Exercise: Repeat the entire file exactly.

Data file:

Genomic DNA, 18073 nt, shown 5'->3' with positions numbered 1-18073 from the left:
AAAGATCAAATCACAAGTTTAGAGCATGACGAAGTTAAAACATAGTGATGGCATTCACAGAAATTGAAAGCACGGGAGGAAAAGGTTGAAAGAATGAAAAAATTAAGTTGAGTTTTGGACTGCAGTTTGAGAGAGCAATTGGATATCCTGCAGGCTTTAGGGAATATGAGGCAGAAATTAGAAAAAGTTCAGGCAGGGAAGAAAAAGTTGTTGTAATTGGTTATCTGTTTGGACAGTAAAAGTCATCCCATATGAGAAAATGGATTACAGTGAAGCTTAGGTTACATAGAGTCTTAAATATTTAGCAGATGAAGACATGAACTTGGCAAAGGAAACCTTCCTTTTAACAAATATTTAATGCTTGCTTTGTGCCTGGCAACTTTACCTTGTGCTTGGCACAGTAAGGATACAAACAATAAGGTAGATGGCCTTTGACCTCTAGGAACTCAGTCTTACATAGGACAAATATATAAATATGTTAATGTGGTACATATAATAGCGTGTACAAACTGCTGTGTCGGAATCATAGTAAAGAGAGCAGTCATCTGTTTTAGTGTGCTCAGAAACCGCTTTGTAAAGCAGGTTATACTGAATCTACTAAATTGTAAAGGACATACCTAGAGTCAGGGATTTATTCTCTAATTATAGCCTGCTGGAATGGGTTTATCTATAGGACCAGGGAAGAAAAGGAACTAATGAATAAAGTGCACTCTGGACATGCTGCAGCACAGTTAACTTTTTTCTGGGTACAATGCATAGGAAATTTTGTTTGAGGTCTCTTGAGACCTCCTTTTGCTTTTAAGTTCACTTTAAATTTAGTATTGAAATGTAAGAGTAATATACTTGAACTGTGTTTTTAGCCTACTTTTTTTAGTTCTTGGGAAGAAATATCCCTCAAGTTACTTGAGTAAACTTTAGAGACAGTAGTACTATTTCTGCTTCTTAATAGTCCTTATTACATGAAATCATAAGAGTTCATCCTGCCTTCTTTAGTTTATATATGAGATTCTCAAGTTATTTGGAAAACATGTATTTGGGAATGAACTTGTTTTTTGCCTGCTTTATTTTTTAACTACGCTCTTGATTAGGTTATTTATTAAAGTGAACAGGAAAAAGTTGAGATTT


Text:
Genomic DNA, 18073 nt, shown 5'->3' with positions numbered 1-18073 from the left:
AAAGATCAAATCACAAGTTTAGAGCATGACGAAGTTAAAACATAGTGATGGCATTCACAGAAATTGAAAGCACGGGAGGAAAAGGTTGAAAGAATGAAAAAATTAAGTTGAGTTTTGGACTGCAGTTTGAGAGAGCAATTGGATATCCTGCAGGCTTTAGGGAATATGAGGCAGAAATTAGAAAAAGTTCAGGCAGGGAAGAAAAAGTTGTTGTAATTGGTTATCTGTTTGGACAGTAAAAGTCATCCCATATGAGAAAATGGATTACAGTGAAGCTTAGGTTACATAGAGTCTTAAATATTTAGCAGATGAAGACATGAACTTGGCAAAGGAAACCTTCCTTTTAACAAATATTTAATGCTTGCTTTGTGCCTGGCAACTTTACCTTGTGCTTGGCACAGTAAGGATACAAACAATAAGGTAGATGGCCTTTGACCTCTAGGAACTCAGTCTTACATAGGACAAATATATAAATATGTTAATGTGGTACATATAATAGCGTGTACAAACTGCTGTGTCGGAATCATAGTAAAGAGAGCAGTCATCTGTTTTAGTGTGCTCAGAAACCGCTTTGTAAAGCAGGTTATACTGAATCTACTAAATTGTAAAGGACATACCTAGAGTCAGGGATTTATTCTCTAATTATAGCCTGCTGGAATGGGTTTATCTATAGGACCAGGGAAGAAAAGGAACTAATGAATAAAGTGCACTCTGGACATGCTGCAGCACAGTTAACTTTTTTCTGGGTACAATGCATAGGAAATTTTGTTTGAGGTCTCTTGAGACCTCCTTTTGCTTTTAAGTTCACTTTAAATTTAGTATTGAAATGTAAGAGTAATATACTTGAACTGTGTTTTTAGCCTACTTTTTTTAGTTCTTGGGAAGAAATATCCCTCAAGTTACTTGAGTAAACTTTAGAGACAGTAGTACTATTTCTGCTTCTTAATAGTCCTTATTACATGAAATCATAAGAGTTCATCCTGCCTTCTTTAGTTTATATATGAGATTCTCAAGTTATTTGGAAAACATGTATTTGGGAATGAACTTGTTTTTTGCCTGCTTTATTTTTTAACTACGCTCTTGATTAGGTTATTTATTAAAGTGAACAGGAAAAAGTTGAGATTT